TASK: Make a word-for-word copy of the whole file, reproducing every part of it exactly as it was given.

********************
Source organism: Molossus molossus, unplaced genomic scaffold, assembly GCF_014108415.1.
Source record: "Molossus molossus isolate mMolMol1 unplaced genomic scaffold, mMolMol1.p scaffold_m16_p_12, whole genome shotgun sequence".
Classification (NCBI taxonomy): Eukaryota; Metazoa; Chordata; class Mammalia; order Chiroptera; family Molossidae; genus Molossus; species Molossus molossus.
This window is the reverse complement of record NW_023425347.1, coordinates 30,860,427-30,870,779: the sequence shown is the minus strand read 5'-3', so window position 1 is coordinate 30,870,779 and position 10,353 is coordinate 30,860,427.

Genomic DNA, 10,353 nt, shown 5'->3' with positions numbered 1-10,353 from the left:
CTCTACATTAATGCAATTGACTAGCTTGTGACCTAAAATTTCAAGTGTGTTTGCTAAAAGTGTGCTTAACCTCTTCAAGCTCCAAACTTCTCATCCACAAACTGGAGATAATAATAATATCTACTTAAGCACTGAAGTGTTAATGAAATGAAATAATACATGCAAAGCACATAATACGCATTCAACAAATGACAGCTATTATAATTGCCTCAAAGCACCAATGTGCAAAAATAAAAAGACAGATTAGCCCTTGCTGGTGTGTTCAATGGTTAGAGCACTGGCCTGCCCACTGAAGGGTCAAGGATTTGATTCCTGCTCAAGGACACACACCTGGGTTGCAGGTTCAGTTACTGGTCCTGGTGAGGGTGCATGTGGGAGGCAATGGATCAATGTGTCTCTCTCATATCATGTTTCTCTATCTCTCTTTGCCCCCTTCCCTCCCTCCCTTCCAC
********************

Source organism: Molossus molossus, unplaced genomic scaffold, assembly GCF_014108415.1.
Source record: "Molossus molossus isolate mMolMol1 unplaced genomic scaffold, mMolMol1.p scaffold_m16_p_12, whole genome shotgun sequence".
Classification (NCBI taxonomy): Eukaryota; Metazoa; Chordata; class Mammalia; order Chiroptera; family Molossidae; genus Molossus; species Molossus molossus.
This window is the reverse complement of record NW_023425347.1, coordinates 30,860,427-30,870,779: the sequence shown is the minus strand read 5'-3', so window position 1 is coordinate 30,870,779 and position 10,353 is coordinate 30,860,427.

Genomic DNA, 10,353 nt, shown 5'->3' with positions numbered 1-10,353 from the left:
CTCTACATTAATGCAATTGACTAGCTTGTGACCTAAAATTTCAAGTGTGTTTGCTAAAAGTGTGCTTAACCTCTTCAAGCTCCAAACTTCTCATCCACAAACTGGAGATAATAATAATATCTACTTAAGCACTGAAGTGTTAATGAAATGAAATAATACATGCAAAGCACATAATACGCATTCAACAAATGACAGCTATTATAATTGCCTCAAAGCACCAATGTGCAAAAATAAAAAGACAGATTAGCCCTTGCTGGTGTGTTCAATGGTTAGAGCACTGGCCTGCCCACTGAAGGGTCAAGGATTTGATTCCTGCTCAAGGACACACACCTGGGTTGCAGGTTCAGTTACTGGTCCTGGTGAGGGTGCATGTGGGAGGCAATGGATCAATGTGTCTCTCTCATATCATGTTTCTCTATCTCTCTTTGCCCCCTTCCCTCCCTCCCTTCCAC